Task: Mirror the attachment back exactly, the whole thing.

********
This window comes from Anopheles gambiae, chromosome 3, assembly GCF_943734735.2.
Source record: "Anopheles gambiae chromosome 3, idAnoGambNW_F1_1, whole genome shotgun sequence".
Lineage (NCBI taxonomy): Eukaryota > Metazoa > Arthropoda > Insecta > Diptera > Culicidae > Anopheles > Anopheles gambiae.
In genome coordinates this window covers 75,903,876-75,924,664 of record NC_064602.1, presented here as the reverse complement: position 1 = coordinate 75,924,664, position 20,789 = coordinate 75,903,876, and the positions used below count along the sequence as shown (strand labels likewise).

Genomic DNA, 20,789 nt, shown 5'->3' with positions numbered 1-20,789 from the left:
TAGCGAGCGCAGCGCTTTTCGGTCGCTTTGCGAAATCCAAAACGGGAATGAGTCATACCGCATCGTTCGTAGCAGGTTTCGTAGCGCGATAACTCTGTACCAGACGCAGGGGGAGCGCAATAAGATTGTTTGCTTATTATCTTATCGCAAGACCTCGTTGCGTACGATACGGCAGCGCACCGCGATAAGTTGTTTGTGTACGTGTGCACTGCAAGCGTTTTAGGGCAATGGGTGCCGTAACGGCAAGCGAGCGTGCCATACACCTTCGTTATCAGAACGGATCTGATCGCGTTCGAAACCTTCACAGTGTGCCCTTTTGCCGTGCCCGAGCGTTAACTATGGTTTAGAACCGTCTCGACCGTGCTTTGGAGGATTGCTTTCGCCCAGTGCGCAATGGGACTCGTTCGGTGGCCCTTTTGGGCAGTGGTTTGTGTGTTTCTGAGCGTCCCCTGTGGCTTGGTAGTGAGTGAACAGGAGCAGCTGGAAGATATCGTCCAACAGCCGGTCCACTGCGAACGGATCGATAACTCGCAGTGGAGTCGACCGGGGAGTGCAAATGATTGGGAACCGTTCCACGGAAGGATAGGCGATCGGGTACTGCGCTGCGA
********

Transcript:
This window comes from Anopheles gambiae, chromosome 3, assembly GCF_943734735.2.
Source record: "Anopheles gambiae chromosome 3, idAnoGambNW_F1_1, whole genome shotgun sequence".
Lineage (NCBI taxonomy): Eukaryota > Metazoa > Arthropoda > Insecta > Diptera > Culicidae > Anopheles > Anopheles gambiae.
In genome coordinates this window covers 75,903,876-75,924,664 of record NC_064602.1, presented here as the reverse complement: position 1 = coordinate 75,924,664, position 20,789 = coordinate 75,903,876, and the positions used below count along the sequence as shown (strand labels likewise).

Genomic DNA, 20,789 nt, shown 5'->3' with positions numbered 1-20,789 from the left:
TAGCGAGCGCAGCGCTTTTCGGTCGCTTTGCGAAATCCAAAACGGGAATGAGTCATACCGCATCGTTCGTAGCAGGTTTCGTAGCGCGATAACTCTGTACCAGACGCAGGGGGAGCGCAATAAGATTGTTTGCTTATTATCTTATCGCAAGACCTCGTTGCGTACGATACGGCAGCGCACCGCGATAAGTTGTTTGTGTACGTGTGCACTGCAAGCGTTTTAGGGCAATGGGTGCCGTAACGGCAAGCGAGCGTGCCATACACCTTCGTTATCAGAACGGATCTGATCGCGTTCGAAACCTTCACAGTGTGCCCTTTTGCCGTGCCCGAGCGTTAACTATGGTTTAGAACCGTCTCGACCGTGCTTTGGAGGATTGCTTTCGCCCAGTGCGCAATGGGACTCGTTCGGTGGCCCTTTTGGGCAGTGGTTTGTGTGTTTCTGAGCGTCCCCTGTGGCTTGGTAGTGAGTGAACAGGAGCAGCTGGAAGATATCGTCCAACAGCCGGTCCACTGCGAACGGATCGATAACTCGCAGTGGAGTCGACCGGGGAGTGCAAATGATTGGGAACCGTTCCACGGAAGGATAGGCGATCGGGTACTGCGCTGCGA